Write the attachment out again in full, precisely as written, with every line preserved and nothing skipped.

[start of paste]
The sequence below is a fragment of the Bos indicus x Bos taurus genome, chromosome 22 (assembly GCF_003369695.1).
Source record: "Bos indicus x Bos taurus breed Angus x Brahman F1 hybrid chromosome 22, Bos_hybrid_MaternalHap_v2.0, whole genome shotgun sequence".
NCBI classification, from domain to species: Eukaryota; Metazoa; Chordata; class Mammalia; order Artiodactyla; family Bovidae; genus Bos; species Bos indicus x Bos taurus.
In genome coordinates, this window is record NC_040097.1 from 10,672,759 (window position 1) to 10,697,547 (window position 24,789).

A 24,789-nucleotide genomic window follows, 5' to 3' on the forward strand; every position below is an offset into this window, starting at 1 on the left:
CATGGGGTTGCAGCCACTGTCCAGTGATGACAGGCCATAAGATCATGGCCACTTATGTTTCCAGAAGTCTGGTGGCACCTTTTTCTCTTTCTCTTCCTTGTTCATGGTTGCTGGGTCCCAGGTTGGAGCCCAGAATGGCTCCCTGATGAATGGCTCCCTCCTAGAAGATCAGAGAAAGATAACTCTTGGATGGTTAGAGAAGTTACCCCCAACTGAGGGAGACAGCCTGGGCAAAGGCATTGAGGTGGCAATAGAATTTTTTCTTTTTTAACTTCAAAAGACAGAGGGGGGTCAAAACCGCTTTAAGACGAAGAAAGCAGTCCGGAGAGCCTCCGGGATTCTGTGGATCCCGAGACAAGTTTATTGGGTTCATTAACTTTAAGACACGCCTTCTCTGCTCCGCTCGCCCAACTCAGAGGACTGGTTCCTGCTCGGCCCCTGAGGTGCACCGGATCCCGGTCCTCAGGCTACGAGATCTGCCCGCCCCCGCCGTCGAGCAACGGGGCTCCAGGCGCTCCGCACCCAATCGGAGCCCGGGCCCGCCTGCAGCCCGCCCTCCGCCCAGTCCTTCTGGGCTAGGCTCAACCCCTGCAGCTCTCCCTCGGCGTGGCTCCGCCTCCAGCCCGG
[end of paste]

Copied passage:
The sequence below is a fragment of the Bos indicus x Bos taurus genome, chromosome 22 (assembly GCF_003369695.1).
Source record: "Bos indicus x Bos taurus breed Angus x Brahman F1 hybrid chromosome 22, Bos_hybrid_MaternalHap_v2.0, whole genome shotgun sequence".
NCBI classification, from domain to species: Eukaryota; Metazoa; Chordata; class Mammalia; order Artiodactyla; family Bovidae; genus Bos; species Bos indicus x Bos taurus.
In genome coordinates, this window is record NC_040097.1 from 10,672,759 (window position 1) to 10,697,547 (window position 24,789).

A 24,789-nucleotide genomic window follows, 5' to 3' on the forward strand; every position below is an offset into this window, starting at 1 on the left:
CATGGGGTTGCAGCCACTGTCCAGTGATGACAGGCCATAAGATCATGGCCACTTATGTTTCCAGAAGTCTGGTGGCACCTTTTTCTCTTTCTCTTCCTTGTTCATGGTTGCTGGGTCCCAGGTTGGAGCCCAGAATGGCTCCCTGATGAATGGCTCCCTCCTAGAAGATCAGAGAAAGATAACTCTTGGATGGTTAGAGAAGTTACCCCCAACTGAGGGAGACAGCCTGGGCAAAGGCATTGAGGTGGCAATAGAATTTTTTCTTTTTTAACTTCAAAAGACAGAGGGGGGTCAAAACCGCTTTAAGACGAAGAAAGCAGTCCGGAGAGCCTCCGGGATTCTGTGGATCCCGAGACAAGTTTATTGGGTTCATTAACTTTAAGACACGCCTTCTCTGCTCCGCTCGCCCAACTCAGAGGACTGGTTCCTGCTCGGCCCCTGAGGTGCACCGGATCCCGGTCCTCAGGCTACGAGATCTGCCCGCCCCCGCCGTCGAGCAACGGGGCTCCAGGCGCTCCGCACCCAATCGGAGCCCGGGCCCGCCTGCAGCCCGCCCTCCGCCCAGTCCTTCTGGGCTAGGCTCAACCCCTGCAGCTCTCCCTCGGCGTGGCTCCGCCTCCAGCCCGG